• Eclipse Magazine interviews Jamie Bamber about Razor and science fiction in general. Some interesting tidbits on how Jamie had to re-visit Apollo for the movie.
  • Speaking of the new Star Trek movie, Sci Fi Scanner has spy photo of Zachary Quinto as Spock. Wow, the resemblance is uncanny.
  • Michael Wentz wonders if Journeyman is the only true SF show on American TV right now. I guess, but only if you think Quantum Leap was SF! Seriously, I think you can’t dismiss Eureka just because it’s campy, or Flash Gordon just because it’s bad. Unless true science fiction only includes good science fiction.

Filed under: Tube Bits

SF Tidbits for 11/14/07

Filed under: Tidbits

REVIEW: War Machine by Andy Remic

REVIEW SUMMARY: An action-packed start to a new action/adventure series.


BRIEF SYNOPSIS: Combat-K, an illegally reformed military unit, takes on a revenge mission to recover the Fractured Emerald in exchange for the identity of the murderer of one ex-soldier’s family.


PROS: Relentlessly paced; non-stop action; nice plot twists near the end.

CONS: The action sometimes occurs at the expense of believability; main characterizations seem thrown in as an afterthought.

BOTTOM LINE: Carry a small support to bolster your suspension of disbelief and enjoy the fun, fast-paced, butt-kicking action.

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Texas Best Grok has posted a comprehensive list of long overdue science fiction books. Here, “long overdue” means it was promised and/or announced a really long time ago, but has yet to see publication.

Here’s the abbreviated list, minus the ones that have seen publication since originally posted in 2005. Do check out the original post for the latest updated information and details.

  • The Star Conquerors by Ben Bova
  • Cyteen II by C.J. Cherryh
  • Mars Brat by Arthur C. Clarke
  • The Last Theorem by Arthur C. Clarke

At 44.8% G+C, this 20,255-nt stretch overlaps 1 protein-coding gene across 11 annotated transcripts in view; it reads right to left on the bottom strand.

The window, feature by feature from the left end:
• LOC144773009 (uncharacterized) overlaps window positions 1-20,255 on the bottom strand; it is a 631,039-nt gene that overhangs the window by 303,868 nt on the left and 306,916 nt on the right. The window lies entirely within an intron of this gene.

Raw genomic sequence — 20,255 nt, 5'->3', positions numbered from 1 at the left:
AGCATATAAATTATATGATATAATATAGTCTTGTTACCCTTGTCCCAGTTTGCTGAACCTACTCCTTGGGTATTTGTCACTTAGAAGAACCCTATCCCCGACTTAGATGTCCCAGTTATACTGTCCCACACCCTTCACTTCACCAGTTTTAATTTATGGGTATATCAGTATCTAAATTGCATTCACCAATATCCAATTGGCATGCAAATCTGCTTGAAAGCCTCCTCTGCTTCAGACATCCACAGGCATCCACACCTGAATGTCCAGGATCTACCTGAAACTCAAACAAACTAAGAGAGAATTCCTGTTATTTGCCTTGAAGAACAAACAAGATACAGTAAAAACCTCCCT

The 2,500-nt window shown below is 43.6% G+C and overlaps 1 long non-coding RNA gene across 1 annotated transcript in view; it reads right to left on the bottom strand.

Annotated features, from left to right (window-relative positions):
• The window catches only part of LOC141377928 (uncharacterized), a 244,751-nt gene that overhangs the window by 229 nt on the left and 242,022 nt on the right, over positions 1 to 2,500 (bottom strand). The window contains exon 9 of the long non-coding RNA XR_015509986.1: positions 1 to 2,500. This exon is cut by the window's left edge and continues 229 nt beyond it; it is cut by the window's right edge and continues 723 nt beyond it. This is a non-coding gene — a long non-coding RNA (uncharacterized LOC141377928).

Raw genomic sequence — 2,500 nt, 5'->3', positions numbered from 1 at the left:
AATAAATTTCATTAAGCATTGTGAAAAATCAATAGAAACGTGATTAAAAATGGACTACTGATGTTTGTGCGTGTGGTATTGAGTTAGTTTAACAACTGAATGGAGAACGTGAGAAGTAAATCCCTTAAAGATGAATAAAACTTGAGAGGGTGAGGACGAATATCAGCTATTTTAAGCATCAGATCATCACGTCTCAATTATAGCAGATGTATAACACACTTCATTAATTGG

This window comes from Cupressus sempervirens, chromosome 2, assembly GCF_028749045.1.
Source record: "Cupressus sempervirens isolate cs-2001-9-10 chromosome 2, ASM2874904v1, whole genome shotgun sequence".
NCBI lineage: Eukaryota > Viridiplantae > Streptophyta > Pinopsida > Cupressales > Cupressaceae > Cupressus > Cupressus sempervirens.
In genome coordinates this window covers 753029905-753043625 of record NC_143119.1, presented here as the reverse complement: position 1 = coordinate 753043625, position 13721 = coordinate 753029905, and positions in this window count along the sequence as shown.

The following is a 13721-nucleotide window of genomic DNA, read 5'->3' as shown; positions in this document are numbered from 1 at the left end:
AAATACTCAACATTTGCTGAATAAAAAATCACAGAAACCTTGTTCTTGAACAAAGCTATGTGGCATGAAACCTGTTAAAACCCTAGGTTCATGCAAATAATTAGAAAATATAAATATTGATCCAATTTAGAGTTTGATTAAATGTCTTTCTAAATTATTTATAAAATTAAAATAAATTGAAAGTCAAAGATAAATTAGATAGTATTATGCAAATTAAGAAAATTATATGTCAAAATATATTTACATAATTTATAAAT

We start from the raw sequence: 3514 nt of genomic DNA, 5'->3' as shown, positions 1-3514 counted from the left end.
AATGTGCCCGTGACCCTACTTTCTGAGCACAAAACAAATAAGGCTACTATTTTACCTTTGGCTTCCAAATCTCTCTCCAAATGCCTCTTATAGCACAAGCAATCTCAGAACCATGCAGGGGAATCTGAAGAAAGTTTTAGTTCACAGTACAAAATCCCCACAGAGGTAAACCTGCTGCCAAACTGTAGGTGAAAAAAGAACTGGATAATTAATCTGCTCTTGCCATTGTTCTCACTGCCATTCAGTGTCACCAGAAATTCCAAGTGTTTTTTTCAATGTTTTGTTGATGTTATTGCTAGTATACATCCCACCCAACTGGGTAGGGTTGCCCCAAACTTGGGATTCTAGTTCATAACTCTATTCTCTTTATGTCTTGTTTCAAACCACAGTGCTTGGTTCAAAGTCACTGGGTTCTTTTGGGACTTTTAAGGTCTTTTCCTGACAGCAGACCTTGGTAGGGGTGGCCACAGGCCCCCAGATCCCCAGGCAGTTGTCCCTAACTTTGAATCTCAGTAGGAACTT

• Childe Cycle by Gordon R. Dickson
  • Demon With a Glass Hand by Harlan Ellison
  • Blood and Vic by Harlan Ellison
  • Space Pirates by Gentry Lee
  • Unnamed Novel by Gentry Lee and Arthur C. Clarke
  • The Ghost Ships by Larry Niven
  • Inferno (updated version) by Larry Niven and Jerry Pournelle
  • Purgatorio by Larry Niven and Jerry Pournelle
  • The Moon Bowl/Moonmites by Larry Niven, Jerry Pournelle and Michael Flynn
  • Solar Queen II omnibus by Andre Norton
  • Falkenberg on Kennicott by Jerry Pournelle
  • Mamelukes by Jerry Pournelle
  • Spartan Hegemony by Jerry Pournelle
  • The Return of the Space Viking by Jerry Pournelle
  • Unamed Novel by E.E. “Doc” Smith
  • Irontown Blues by John Varley
  • Heaven Chronicles by Joan Vinge
  • Sector General omnibus (title uknown) by James White
  • Seed Ship by Jack Williamson
  • The Stellar Convergence by Jack Williamson

Filed under: Books

SF Tidbits for 11/13/07

Filed under: Tidbits

Tube Bits For 11/13/07

  • The Boston Herald reviews Battlestar Galactica: Razor and is somewhat nonplussed, giving it a C+. I disagree that the plot is convoluted. On the contrary, it’s rather simple. The problem is it isn’t told very well, with too much jumping back and forth and liberally sprinkled with unexplained behavior by Admiral Cain. That said, it does return to the ‘survival’ mode that made the first season so good.